How to Fix a CD Player That Skips
Listening to music on a CD player that skips no matter what CD is being played or, worse, a player that cannot "find" the disk inside is frustrating. The fix may be as easy as cleaning the device with a cleaning disk (available for less than $10) or as complicated as opening the case of the player and realigning the read head (the part that looks like a glass eye). If that doesn't do the trick and the CD player has been busy for more than five years, consider replacing it. For those CD-player enthusiasts out there, follow the directions below to attempt to repair the skipping device.
Things You'll Need
- CD laser lens cleaner
- Rubbing alcohol
- Cotton swabs
- Can of compressed air
- Small screwdrivers
- Permanent marker
Fix a Skipping CD Player
Because skipping can be caused by vibration, ensure the CD player is stable.
If stability is not the problem, use a cleaning disk to clean build-up on the laser lens. Consider either the TDK CDC-LBHTG CD LENSCLEAR or the Maxell CD-345 Gold CD Lens Cleaner W/AUDIO System Check, both of which are about $5 (see link in Resources). You may also clean the lens with a cotton swab dipped in rubbing alcohol.
If the CD player continues to skip, the tracking mechanism inside the player may be dirty, causing the laser arm to catch while it is gliding back and forth. Clean the tracking mechanism by carefully spraying compressed air into it.
Does the player still skip? Your CD read head may be misaligned (see link in Resources). Before opening the case to attempt realignment, consider the fact that taking apart your player means your warranty is no longer valid.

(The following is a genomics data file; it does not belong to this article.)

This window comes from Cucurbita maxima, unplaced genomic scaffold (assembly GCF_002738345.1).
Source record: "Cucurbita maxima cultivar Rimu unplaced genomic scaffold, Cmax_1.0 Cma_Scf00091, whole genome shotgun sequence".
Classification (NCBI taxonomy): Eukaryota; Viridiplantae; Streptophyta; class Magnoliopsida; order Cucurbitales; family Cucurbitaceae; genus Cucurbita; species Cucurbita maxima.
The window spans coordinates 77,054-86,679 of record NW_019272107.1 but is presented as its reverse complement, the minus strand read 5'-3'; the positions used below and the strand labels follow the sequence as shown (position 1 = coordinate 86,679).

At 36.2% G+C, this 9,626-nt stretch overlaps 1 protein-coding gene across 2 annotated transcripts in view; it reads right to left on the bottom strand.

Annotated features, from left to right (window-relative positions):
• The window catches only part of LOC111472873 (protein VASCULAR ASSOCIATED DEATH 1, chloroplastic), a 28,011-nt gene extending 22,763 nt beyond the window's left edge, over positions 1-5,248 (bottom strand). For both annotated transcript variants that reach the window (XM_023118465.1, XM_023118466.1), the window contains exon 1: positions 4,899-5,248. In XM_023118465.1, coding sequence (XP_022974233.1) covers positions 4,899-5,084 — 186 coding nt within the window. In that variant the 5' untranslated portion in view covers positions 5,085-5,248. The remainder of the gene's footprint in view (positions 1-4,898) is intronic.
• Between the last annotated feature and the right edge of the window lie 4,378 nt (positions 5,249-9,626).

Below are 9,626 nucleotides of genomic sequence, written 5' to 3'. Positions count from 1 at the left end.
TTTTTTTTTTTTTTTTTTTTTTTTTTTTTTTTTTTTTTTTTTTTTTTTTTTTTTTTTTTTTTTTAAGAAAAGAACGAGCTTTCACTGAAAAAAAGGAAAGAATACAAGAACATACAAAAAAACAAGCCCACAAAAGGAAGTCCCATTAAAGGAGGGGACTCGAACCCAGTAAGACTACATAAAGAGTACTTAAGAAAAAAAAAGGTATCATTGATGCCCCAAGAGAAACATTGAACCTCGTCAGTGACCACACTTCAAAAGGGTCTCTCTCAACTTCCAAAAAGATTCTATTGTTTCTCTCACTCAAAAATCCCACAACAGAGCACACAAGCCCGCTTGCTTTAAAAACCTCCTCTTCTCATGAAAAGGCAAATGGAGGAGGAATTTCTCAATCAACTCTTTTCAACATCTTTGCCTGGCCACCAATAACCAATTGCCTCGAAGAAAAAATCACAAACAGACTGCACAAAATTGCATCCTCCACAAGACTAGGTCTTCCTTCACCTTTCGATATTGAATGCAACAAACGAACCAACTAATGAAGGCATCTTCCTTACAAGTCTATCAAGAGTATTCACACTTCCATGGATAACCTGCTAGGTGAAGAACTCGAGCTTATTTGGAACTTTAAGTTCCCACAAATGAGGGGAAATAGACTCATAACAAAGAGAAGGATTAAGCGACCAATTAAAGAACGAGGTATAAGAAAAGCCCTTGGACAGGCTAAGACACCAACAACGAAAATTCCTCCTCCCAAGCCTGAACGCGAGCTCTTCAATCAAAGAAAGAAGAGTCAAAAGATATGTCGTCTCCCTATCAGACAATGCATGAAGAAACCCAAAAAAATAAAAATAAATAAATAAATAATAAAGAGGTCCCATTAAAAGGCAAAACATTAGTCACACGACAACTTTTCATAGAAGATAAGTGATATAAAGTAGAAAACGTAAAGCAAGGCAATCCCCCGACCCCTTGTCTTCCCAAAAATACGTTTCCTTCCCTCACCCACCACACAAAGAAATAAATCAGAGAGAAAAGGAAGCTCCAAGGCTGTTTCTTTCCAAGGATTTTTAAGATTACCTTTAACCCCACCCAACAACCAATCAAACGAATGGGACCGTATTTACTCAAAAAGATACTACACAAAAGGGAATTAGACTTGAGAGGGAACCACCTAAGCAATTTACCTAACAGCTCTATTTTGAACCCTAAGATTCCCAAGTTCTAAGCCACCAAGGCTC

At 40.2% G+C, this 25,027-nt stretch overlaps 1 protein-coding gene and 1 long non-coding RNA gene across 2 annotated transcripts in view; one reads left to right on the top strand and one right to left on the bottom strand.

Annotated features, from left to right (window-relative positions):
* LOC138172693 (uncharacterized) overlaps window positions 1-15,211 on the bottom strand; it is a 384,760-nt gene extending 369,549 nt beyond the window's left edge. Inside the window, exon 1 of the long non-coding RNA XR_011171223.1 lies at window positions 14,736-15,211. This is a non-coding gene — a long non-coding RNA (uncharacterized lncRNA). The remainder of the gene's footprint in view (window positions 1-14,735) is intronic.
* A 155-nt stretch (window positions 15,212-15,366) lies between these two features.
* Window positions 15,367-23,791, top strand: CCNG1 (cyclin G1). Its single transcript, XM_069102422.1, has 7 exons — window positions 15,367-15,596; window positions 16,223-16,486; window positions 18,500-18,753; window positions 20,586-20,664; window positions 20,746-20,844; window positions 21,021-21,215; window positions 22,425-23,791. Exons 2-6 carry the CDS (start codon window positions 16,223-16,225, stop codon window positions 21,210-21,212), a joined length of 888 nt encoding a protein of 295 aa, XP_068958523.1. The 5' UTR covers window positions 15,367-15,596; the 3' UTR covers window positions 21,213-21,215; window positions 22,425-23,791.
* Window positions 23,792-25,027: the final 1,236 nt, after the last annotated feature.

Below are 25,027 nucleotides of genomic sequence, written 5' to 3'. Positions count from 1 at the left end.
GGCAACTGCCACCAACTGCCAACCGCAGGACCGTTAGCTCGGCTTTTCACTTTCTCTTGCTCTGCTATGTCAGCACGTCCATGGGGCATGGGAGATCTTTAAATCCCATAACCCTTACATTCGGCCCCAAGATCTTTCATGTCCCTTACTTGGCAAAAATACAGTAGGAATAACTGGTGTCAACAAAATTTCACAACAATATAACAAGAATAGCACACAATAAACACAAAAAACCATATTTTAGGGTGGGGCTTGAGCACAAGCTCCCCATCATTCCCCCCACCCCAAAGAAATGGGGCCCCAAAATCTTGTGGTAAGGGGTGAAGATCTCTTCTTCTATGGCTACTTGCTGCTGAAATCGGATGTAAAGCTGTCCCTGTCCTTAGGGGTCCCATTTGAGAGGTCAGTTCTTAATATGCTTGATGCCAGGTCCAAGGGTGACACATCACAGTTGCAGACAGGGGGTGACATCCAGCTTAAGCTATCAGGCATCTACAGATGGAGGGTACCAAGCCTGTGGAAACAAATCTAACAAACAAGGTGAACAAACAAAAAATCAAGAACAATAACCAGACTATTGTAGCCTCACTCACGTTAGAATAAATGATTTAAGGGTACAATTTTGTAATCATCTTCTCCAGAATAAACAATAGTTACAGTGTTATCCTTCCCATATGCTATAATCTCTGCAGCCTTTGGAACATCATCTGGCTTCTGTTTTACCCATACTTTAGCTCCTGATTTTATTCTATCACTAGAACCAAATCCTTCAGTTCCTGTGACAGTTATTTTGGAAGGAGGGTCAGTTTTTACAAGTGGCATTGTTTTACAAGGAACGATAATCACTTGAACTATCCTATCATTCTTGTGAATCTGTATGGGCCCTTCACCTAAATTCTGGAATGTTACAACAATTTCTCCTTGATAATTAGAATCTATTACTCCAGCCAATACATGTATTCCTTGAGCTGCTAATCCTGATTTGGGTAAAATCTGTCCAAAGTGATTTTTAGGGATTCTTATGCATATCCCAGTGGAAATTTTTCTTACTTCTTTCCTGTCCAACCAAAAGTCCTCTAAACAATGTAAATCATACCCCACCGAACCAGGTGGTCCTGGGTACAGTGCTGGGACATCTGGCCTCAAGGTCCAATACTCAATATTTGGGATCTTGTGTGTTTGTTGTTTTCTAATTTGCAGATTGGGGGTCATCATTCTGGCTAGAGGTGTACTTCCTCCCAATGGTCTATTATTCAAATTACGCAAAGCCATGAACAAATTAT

Disconnect the CD player from its power source and/or remove batteries at least 30 minutes before taking the player apart.
Open the case of the player by removing all screws. Use as little force as possible.
Locate the CD tray and the arm that hovers over the closed tray. This arm holds the lens.
Now locate the small motor that moves the arm.
Look for a small square component on the circuit board attached to this motor. There should be a plastic disk on top with a slot for a flat head screwdriver.
With a marker, mark the current position of this component, called a potentiometer. This way you'll know where it was originally positioned and how far you will have adjusted it.
Adjust the potentiometer using a flat head screwdriver in small increments, testing the results of each adjustment. Carefully plug in the device. Touch only the "Play" and "Stop" buttons. Unplug the device for 30 minutes before making additional adjustments and retesting.
Reassemble the player.